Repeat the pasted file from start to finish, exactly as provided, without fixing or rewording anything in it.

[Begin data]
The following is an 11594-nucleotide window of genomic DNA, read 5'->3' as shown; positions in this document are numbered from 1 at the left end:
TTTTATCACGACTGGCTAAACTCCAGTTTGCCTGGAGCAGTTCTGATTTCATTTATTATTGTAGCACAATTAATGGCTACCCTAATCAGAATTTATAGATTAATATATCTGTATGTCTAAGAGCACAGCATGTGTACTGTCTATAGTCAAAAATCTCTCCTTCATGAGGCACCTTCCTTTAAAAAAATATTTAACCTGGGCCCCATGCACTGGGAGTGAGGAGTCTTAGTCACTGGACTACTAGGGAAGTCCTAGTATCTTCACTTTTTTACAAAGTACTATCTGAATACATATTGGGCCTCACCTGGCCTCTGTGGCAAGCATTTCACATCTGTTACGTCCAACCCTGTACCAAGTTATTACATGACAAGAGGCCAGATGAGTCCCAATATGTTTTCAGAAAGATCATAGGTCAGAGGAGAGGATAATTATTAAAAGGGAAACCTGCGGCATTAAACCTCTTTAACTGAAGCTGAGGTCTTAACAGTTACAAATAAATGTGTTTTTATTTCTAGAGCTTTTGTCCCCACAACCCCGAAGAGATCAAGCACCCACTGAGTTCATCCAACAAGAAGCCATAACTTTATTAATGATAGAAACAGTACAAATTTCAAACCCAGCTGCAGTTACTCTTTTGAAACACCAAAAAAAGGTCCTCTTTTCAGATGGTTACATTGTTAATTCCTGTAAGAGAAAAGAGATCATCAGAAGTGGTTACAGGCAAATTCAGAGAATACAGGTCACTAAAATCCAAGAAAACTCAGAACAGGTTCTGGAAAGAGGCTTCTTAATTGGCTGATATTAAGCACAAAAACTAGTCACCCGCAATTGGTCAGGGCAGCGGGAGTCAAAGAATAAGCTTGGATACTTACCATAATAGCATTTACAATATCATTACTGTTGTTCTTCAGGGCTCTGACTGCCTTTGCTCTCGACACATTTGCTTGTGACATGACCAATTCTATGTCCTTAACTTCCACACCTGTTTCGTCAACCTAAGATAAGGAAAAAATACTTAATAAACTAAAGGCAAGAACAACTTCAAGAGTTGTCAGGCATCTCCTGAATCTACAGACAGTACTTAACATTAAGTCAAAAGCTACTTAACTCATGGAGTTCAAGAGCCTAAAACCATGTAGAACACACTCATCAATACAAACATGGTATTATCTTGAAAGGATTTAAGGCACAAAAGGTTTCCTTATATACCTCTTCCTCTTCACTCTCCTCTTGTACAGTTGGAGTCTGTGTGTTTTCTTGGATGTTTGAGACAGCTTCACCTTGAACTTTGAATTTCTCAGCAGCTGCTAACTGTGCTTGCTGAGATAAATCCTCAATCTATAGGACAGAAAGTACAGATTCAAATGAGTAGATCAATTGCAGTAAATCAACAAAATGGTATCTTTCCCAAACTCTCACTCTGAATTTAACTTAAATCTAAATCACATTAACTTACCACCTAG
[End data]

The following is an 11594-nucleotide window of genomic DNA, read 5'->3' as shown; positions in this document are numbered from 1 at the left end:
TTTTATCACGACTGGCTAAACTCCAGTTTGCCTGGAGCAGTTCTGATTTCATTTATTATTGTAGCACAATTAATGGCTACCCTAATCAGAATTTATAGATTAATATATCTGTATGTCTAAGAGCACAGCATGTGTACTGTCTATAGTCAAAAATCTCTCCTTCATGAGGCACCTTCCTTTAAAAAAATATTTAACCTGGGCCCCATGCACTGGGAGTGAGGAGTCTTAGTCACTGGACTACTAGGGAAGTCCTAGTATCTTCACTTTTTTACAAAGTACTATCTGAATACATATTGGGCCTCACCTGGCCTCTGTGGCAAGCATTTCACATCTGTTACGTCCAACCCTGTACCAAGTTATTACATGACAAGAGGCCAGATGAGTCCCAATATGTTTTCAGAAAGATCATAGGTCAGAGGAGAGGATAATTATTAAAAGGGAAACCTGCGGCATTAAACCTCTTTAACTGAAGCTGAGGTCTTAACAGTTACAAATAAATGTGTTTTTATTTCTAGAGCTTTTGTCCCCACAACCCCGAAGAGATCAAGCACCCACTGAGTTCATCCAACAAGAAGCCATAACTTTATTAATGATAGAAACAGTACAAATTTCAAACCCAGCTGCAGTTACTCTTTTGAAACACCAAAAAAAGGTCCTCTTTTCAGATGGTTACATTGTTAATTCCTGTAAGAGAAAAGAGATCATCAGAAGTGGTTACAGGCAAATTCAGAGAATACAGGTCACTAAAATCCAAGAAAACTCAGAACAGGTTCTGGAAAGAGGCTTCTTAATTGGCTGATATTAAGCACAAAAACTAGTCACCCGCAATTGGTCAGGGCAGCGGGAGTCAAAGAATAAGCTTGGATACTTACCATAATAGCATTTACAATATCATTACTGTTGTTCTTCAGGGCTCTGACTGCCTTTGCTCTCGACACATTTGCTTGTGACATGACCAATTCTATGTCCTTAACTTCCACACCTGTTTCGTCAACCTAAGATAAGGAAAAAATACTTAATAAACTAAAGGCAAGAACAACTTCAAGAGTTGTCAGGCATCTCCTGAATCTACAGACAGTACTTAACATTAAGTCAAAAGCTACTTAACTCATGGAGTTCAAGAGCCTAAAACCATGTAGAACACACTCATCAATACAAACATGGTATTATCTTGAAAGGATTTAAGGCACAAAAGGTTTCCTTATATACCTCTTCCTCTTCACTCTCCTCTTGTACAGTTGGAGTCTGTGTGTTTTCTTGGATGTTTGAGACAGCTTCACCTTGAACTTTGAATTTCTCAGCAGCTGCTAACTGTGCTTGCTGAGATAAATCCTCAATCTATAGGACAGAAAGTACAGATTCAAATGAGTAGATCAATTGCAGTAAATCAACAAAATGGTATCTTTCCCAAACTCTCACTCTGAATTTAACTTAAATCTAAATCACATTAACTTACCACCTAG